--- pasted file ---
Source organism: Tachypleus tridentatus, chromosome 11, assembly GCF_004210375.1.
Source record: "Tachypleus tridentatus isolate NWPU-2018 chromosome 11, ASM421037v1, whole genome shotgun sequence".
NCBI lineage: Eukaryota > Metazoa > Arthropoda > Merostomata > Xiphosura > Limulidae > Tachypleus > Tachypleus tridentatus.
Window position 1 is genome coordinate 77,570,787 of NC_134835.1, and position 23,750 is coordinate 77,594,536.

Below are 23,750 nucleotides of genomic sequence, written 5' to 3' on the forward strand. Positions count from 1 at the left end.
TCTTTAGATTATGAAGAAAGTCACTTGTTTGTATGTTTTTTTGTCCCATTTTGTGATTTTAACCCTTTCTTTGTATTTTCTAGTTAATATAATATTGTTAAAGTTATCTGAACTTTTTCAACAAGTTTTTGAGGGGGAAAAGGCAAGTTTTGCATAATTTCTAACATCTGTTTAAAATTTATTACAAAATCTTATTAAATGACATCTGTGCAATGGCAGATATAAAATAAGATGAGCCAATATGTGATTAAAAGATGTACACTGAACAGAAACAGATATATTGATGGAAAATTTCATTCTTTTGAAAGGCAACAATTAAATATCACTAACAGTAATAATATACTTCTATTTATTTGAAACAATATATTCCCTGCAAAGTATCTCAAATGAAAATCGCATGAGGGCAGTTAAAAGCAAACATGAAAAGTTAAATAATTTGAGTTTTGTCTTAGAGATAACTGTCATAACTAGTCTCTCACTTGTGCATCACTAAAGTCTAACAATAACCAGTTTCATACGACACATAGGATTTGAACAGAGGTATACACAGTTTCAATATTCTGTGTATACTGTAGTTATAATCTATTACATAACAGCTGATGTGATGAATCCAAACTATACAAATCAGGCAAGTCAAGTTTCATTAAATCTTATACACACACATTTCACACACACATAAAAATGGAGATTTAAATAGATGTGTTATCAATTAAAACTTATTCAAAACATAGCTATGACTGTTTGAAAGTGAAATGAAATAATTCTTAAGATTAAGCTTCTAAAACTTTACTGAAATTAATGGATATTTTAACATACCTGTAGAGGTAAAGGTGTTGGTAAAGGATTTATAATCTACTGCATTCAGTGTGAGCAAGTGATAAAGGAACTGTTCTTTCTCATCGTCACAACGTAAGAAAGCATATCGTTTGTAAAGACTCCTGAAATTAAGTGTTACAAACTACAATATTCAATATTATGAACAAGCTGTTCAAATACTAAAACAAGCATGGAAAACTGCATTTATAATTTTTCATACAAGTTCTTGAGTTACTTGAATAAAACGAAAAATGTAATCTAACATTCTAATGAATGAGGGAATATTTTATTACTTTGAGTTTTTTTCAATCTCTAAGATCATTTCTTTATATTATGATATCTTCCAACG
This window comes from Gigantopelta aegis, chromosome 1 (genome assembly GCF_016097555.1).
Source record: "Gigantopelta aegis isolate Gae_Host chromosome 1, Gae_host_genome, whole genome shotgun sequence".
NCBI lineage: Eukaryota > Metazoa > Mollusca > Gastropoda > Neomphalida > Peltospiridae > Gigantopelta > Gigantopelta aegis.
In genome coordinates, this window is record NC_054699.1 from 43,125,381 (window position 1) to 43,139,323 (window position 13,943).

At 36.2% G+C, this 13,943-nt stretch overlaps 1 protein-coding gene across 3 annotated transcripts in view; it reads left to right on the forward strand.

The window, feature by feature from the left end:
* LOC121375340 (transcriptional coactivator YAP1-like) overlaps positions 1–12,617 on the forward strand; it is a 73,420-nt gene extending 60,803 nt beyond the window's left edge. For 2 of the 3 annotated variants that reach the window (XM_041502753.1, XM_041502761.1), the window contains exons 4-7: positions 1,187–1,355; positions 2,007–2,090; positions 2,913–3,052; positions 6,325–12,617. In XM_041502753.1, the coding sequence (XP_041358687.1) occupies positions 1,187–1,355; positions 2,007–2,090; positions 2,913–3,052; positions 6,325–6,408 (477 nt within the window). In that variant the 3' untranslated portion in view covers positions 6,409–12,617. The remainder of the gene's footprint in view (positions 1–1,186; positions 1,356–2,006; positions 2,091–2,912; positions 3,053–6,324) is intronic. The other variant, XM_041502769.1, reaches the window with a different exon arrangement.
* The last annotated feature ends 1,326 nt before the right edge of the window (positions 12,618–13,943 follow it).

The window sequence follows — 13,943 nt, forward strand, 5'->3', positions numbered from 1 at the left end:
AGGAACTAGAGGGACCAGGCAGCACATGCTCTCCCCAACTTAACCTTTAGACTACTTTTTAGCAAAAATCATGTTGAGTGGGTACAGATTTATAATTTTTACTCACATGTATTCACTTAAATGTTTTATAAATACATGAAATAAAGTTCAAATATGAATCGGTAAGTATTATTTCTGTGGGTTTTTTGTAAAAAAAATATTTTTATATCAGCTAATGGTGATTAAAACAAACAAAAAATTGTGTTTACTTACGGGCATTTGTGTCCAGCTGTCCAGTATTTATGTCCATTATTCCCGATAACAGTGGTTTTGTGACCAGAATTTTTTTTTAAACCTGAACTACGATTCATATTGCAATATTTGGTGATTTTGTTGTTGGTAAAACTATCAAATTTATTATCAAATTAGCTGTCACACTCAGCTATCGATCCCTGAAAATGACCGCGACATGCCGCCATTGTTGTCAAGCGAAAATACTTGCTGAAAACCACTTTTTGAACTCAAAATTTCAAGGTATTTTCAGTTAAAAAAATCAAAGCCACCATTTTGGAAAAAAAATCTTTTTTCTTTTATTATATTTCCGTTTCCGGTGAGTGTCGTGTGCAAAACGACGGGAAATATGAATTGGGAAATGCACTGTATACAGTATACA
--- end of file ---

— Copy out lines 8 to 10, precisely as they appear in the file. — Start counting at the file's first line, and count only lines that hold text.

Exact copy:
Source record: "Gigantopelta aegis isolate Gae_Host chromosome 1, Gae_host_genome, whole genome shotgun sequence".
NCBI lineage: Eukaryota > Metazoa > Mollusca > Gastropoda > Neomphalida > Peltospiridae > Gigantopelta > Gigantopelta aegis.
In genome coordinates, this window is record NC_054699.1 from 43,125,381 (window position 1) to 43,139,323 (window position 13,943).